Product quality is a hugely desirable skill that many employers are looking for, and courses such as iSQI Practitioner in Agile Quality (PAQ) can really help to increase your competitiveness and set you apart from the competition. Showing your quality mindset can benefit the whole team as you can educate the best practices and put in place measures of effectiveness that make projects more successful.

You can also be integral in lowering project costs and reducing timelines too as you learn to build quality into all of your testing techniques. Quality control hugely desirable skill for employers and will ensure you are in demand.

Decision Making

When it comes to software testing, there will always be obstacles to overcome. New systems and new software will undoubtedly have hiccups and issues which will all need ironing out. As a test engineer you will not only need to troubleshoot to problem, but also come up with a solution and make decisions that could impact the rest of the team and the project.

Your decision making will need to draw on skills such as reasoning and analysis. Your decision making will often also need to be quick-thinking without being rash. Working well under pressure is a massive benefit for test engineers and will be something that employers will look for.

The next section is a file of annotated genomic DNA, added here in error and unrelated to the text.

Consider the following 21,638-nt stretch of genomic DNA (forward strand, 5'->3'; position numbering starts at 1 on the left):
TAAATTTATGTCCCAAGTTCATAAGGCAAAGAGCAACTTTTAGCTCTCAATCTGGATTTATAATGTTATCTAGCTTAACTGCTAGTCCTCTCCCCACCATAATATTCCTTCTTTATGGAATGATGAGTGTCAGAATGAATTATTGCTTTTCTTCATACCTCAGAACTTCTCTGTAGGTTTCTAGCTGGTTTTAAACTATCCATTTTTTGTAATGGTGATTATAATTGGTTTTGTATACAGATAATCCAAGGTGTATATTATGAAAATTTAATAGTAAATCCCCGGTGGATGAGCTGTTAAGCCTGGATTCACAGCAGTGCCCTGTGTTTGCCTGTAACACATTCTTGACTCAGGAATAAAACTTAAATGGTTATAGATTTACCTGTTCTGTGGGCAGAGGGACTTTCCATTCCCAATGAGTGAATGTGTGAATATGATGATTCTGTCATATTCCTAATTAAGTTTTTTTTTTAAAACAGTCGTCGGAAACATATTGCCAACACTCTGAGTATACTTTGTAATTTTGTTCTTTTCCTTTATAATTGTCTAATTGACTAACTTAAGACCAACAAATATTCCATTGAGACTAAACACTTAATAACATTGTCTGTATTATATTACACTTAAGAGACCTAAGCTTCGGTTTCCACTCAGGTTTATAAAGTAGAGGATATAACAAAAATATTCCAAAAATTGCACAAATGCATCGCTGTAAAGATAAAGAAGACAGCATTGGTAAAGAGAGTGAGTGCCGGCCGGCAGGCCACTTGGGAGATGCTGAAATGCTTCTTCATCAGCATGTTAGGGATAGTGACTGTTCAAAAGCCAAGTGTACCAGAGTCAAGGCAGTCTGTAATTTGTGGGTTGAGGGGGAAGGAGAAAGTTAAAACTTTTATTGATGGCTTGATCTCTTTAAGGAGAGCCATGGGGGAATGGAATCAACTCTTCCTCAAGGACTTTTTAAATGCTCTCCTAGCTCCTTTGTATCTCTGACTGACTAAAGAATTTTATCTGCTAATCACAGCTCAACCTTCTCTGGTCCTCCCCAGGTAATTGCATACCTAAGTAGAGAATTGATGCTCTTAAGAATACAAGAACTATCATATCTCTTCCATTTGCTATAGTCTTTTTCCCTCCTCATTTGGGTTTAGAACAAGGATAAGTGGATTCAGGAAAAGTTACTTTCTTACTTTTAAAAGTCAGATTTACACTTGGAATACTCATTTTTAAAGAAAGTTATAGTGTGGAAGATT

Another critical aspect of decision-making is being comfortable with change. Your decisions may need you to divert from the planned course of action. Instead of taking the easy route, you need to focus and welcome changes that can bring the project success while also justifying these decisions to your colleagues and senior management.

Skills for testing engineers

While employers and looking for these vital skills from their software engineers, they will also know that many of the skills will develop from experience in the role. However, having a good understanding of these skills and where your strengths and weaknesses lie will help you to create a robust professional development plan to get to where you want to be. If you need support with your technical skills, then TSG Training is here to help with many different courses all for the benefit of testing engineers. Discover your next course here.